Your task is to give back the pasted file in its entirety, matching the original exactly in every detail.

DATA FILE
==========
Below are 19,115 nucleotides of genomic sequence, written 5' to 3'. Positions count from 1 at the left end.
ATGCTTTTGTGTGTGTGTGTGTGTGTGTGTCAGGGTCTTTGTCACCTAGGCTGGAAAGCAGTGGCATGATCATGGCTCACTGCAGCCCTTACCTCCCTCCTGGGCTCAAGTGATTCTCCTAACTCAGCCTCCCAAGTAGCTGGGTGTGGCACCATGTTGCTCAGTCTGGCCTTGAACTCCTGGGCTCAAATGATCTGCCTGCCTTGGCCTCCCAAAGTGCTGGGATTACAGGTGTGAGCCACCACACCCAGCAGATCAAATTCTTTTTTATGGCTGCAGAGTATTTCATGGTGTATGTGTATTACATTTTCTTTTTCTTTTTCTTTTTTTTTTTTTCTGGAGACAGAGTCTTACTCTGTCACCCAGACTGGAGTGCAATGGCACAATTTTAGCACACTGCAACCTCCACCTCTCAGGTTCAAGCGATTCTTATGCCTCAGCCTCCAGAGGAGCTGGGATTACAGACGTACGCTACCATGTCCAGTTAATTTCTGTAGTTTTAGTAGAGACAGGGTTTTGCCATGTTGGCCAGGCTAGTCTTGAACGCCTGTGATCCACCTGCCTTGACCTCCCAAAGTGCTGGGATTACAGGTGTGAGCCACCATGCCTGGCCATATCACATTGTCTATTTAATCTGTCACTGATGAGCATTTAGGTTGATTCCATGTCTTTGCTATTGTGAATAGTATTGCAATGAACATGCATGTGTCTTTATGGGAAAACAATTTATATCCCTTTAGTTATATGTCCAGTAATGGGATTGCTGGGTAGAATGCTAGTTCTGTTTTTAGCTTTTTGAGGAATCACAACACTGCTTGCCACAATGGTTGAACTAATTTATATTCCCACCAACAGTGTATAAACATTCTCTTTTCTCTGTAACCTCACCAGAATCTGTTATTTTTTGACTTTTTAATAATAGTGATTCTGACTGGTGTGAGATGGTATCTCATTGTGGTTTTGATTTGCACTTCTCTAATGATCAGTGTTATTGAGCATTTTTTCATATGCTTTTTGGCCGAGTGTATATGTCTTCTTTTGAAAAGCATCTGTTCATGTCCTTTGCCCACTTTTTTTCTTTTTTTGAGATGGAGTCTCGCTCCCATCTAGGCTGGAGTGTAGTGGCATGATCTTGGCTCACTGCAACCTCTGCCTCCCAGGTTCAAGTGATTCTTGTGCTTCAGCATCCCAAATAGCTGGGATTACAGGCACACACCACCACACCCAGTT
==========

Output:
Below are 19,115 nucleotides of genomic sequence, written 5' to 3'. Positions count from 1 at the left end.
ATGCTTTTGTGTGTGTGTGTGTGTGTGTGTCAGGGTCTTTGTCACCTAGGCTGGAAAGCAGTGGCATGATCATGGCTCACTGCAGCCCTTACCTCCCTCCTGGGCTCAAGTGATTCTCCTAACTCAGCCTCCCAAGTAGCTGGGTGTGGCACCATGTTGCTCAGTCTGGCCTTGAACTCCTGGGCTCAAATGATCTGCCTGCCTTGGCCTCCCAAAGTGCTGGGATTACAGGTGTGAGCCACCACACCCAGCAGATCAAATTCTTTTTTATGGCTGCAGAGTATTTCATGGTGTATGTGTATTACATTTTCTTTTTCTTTTTCTTTTTTTTTTTTTCTGGAGACAGAGTCTTACTCTGTCACCCAGACTGGAGTGCAATGGCACAATTTTAGCACACTGCAACCTCCACCTCTCAGGTTCAAGCGATTCTTATGCCTCAGCCTCCAGAGGAGCTGGGATTACAGACGTACGCTACCATGTCCAGTTAATTTCTGTAGTTTTAGTAGAGACAGGGTTTTGCCATGTTGGCCAGGCTAGTCTTGAACGCCTGTGATCCACCTGCCTTGACCTCCCAAAGTGCTGGGATTACAGGTGTGAGCCACCATGCCTGGCCATATCACATTGTCTATTTAATCTGTCACTGATGAGCATTTAGGTTGATTCCATGTCTTTGCTATTGTGAATAGTATTGCAATGAACATGCATGTGTCTTTATGGGAAAACAATTTATATCCCTTTAGTTATATGTCCAGTAATGGGATTGCTGGGTAGAATGCTAGTTCTGTTTTTAGCTTTTTGAGGAATCACAACACTGCTTGCCACAATGGTTGAACTAATTTATATTCCCACCAACAGTGTATAAACATTCTCTTTTCTCTGTAACCTCACCAGAATCTGTTATTTTTTGACTTTTTAATAATAGTGATTCTGACTGGTGTGAGATGGTATCTCATTGTGGTTTTGATTTGCACTTCTCTAATGATCAGTGTTATTGAGCATTTTTTCATATGCTTTTTGGCCGAGTGTATATGTCTTCTTTTGAAAAGCATCTGTTCATGTCCTTTGCCCACTTTTTTTCTTTTTTTGAGATGGAGTCTCGCTCCCATCTAGGCTGGAGTGTAGTGGCATGATCTTGGCTCACTGCAACCTCTGCCTCCCAGGTTCAAGTGATTCTTGTGCTTCAGCATCCCAAATAGCTGGGATTACAGGCACACACCACCACACCCAGTT